La chute

La chute (The Fall)

My paintings are above all images. They question the relation between representational parts and surfaces of abstract paint. This play is first dictated by basic compositional considerations of colour, balance, textures and rythm. But the paintings are all related to a conceptual process that the material responds to. Representation and narratives allow me to play with these ideas. These reflections, these concepts come from a dialog between philosophy and the material painting process. And the painting, if it says anything, narrates this encounter.

In this play, theory plays an important role. It is through discourse, through language that I find the words to name what I do. But what I basically do is I experiment the multiple possibilities put in place to mark the surface, to represent depth and characters. It is painting. This research, this questionning of surface and depth, has recently evolved into an ontological, personal reflection. Throughout this dialog between surface and depth, it is abstract concepts that preoccupy me more and more. These concepts, these ideas that I extract from philosophical texts, are not made intelligible in the paintings, they are conceptualized into mise-en-scènes. The simple narratives described in the paintings somehow emphasize what is already happening in the different modes of representation. These narratives evoke isolation, interiority, confrontation, loss of reality, life in community.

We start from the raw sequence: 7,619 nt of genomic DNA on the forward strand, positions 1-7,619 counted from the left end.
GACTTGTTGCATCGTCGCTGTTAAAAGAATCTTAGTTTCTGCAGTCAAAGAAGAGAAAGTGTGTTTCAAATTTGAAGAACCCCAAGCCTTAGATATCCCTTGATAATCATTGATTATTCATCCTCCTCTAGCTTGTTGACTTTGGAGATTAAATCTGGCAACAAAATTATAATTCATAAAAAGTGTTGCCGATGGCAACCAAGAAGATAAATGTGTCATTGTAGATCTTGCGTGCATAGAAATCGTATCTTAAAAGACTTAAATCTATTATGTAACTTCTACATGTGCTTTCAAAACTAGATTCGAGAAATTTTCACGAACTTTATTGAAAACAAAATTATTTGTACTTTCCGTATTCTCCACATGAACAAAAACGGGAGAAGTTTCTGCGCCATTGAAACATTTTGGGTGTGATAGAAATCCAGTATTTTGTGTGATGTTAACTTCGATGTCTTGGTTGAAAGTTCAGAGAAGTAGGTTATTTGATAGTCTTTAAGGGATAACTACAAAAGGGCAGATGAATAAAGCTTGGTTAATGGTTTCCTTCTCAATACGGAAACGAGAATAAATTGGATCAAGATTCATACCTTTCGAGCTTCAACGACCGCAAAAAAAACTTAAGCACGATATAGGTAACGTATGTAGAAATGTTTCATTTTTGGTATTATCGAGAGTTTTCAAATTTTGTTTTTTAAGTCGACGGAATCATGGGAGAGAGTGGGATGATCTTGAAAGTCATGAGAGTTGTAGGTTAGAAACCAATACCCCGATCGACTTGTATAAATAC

The title of the public presentation of my work is inspired by the eponymous 1956 book The Fall by Albert Camus. The fall names a moment in my practice. A moment that follows the theoretical graduate studies research. A moment I discovered through these studies. It is a forced passage, a moment of lucidity in the process. A moment that is repeated over and over, that keeps coming back as a surprise, each time I think I have a certain control over my means of production, over the language that I use. It is a fall into conscience and doubt. It is an essential fall that I don’t try to escape. I assume its responsibility and limits.